4 Fast Debates Formats for the Classroom

Hold Quick Debates in Grades 7-12

Debates are ideal ways to increase student speaking and listening skills. Hero Images/GETTY

While a debate is an adversarial activity,  there are numerous positive benefits for students. First and foremost, a debate increases the opportunities for speaking and listening in the classroom. During a debate, students take turns to speak in response to the arguments made by their opponents. IAt the same time, other students participating in the debate or in the audience must listen carefully for positions made or evidence used in proving a position. Debates are wonderful instructional strategies to develop speaking and listening skills.

In addition, it is the ability of a student this or her position, and to convince others of that same position, that is the at the center of these classroom debates. Each of these debate requires less attention on the quality of speaking and more on the evidence in the arguments presented. 

 Topics for arguments can be found on this link Debate Topics for High School or Debate Topics for Middle School.  There are other posts, such as Three Websites to Prepare for Debate, where students can research how debaters organize their arguments and how successful some of the arguments are in making a claim with evidence. There are also rubrics for scoring.

Here are four debate formats that can be used or adapted to for the length of a class period.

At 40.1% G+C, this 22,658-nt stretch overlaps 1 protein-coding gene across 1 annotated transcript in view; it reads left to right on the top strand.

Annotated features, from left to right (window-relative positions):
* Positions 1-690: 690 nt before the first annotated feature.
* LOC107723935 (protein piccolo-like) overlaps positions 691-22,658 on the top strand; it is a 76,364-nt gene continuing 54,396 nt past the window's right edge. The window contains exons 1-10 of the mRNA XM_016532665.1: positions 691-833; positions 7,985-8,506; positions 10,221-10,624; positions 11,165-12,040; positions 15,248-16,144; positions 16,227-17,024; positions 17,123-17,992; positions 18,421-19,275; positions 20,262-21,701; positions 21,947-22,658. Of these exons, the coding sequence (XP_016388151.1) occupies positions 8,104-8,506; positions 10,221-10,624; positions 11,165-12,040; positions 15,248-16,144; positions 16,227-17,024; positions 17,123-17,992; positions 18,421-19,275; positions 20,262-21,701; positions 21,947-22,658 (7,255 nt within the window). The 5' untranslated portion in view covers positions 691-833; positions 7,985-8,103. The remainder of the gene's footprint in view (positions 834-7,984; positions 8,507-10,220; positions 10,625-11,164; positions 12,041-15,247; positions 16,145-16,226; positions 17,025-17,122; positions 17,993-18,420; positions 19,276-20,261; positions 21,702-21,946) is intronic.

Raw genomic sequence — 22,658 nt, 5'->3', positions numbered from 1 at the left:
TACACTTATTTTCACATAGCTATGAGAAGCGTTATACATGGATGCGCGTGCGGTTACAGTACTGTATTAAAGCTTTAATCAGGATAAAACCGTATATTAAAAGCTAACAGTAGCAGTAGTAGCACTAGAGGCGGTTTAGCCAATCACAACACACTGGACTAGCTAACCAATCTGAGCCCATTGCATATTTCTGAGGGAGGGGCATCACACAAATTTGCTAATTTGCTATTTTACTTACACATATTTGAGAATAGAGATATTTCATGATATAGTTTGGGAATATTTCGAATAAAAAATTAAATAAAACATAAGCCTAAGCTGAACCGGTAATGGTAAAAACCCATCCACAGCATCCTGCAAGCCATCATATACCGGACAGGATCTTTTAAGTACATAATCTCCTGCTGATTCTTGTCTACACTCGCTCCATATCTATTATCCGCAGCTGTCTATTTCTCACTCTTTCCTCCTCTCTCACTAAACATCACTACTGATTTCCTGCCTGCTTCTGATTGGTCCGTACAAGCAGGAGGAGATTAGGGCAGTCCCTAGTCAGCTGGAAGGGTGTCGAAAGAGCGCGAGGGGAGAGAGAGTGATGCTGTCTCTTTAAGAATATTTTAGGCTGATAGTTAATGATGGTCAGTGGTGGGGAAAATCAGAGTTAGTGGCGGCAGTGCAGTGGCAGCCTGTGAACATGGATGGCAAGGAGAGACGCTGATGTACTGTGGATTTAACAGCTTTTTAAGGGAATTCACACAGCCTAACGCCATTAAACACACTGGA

01
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An Abbreviated Lincoln-Douglas Debate

The Lincoln-Douglas debate format is dedicated to questions that are of a deeper moral or philosophical nature.

The Lincoln-Douglas debate is a debate format that is one-on-one.  While some students may prefer a one-to-one debate, other students may not want the pressure or spotlight. This debate format allows a student to win or lose based solely on an individual's argument rather than relying on a partner.

This outline of how to run an abbreviated version of a Lincoln-Douglas debate will run about 15 minutes, including time for transitions or claim starters for each stage of the process:

  • First Affirmative Speaker- Two minutes to introduce the topic
  • First Negative Speaker- Two minutes to restate the opponent's viewpoint:
    • Example: "it is often said" or "many people assume that my esteemed opponent believes that" 
  • Second Affirmative Speaker- Two minutes to disagree:
    • Example: "on the contrary" or "on the other hand" 
  • Second Negative Speaker- Two minutes to explain why you are right (using evidence)
    • "for example" or "this is why" 
  • Break for Preparation Speaker- Two minutes transition
  • Negative Summary/Rebuttal Speaker- Two minutes to conclude with your thesis
    • Example "therefore" or "as a result" or  "thus it can be seen" 
  • Affirmative Summary/Rebuttal Speaker- Two minutes to conclude with your thesis
    •  "therefore" or "as a result" or  "thus it can be seen." 
02
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Role Play Debate

In the role play format of debate activities, students examine different points of view or perspectives related to an issue by playing a "role". For example, a debate about the question Should English class be required for four years? might yield a variety of opinions.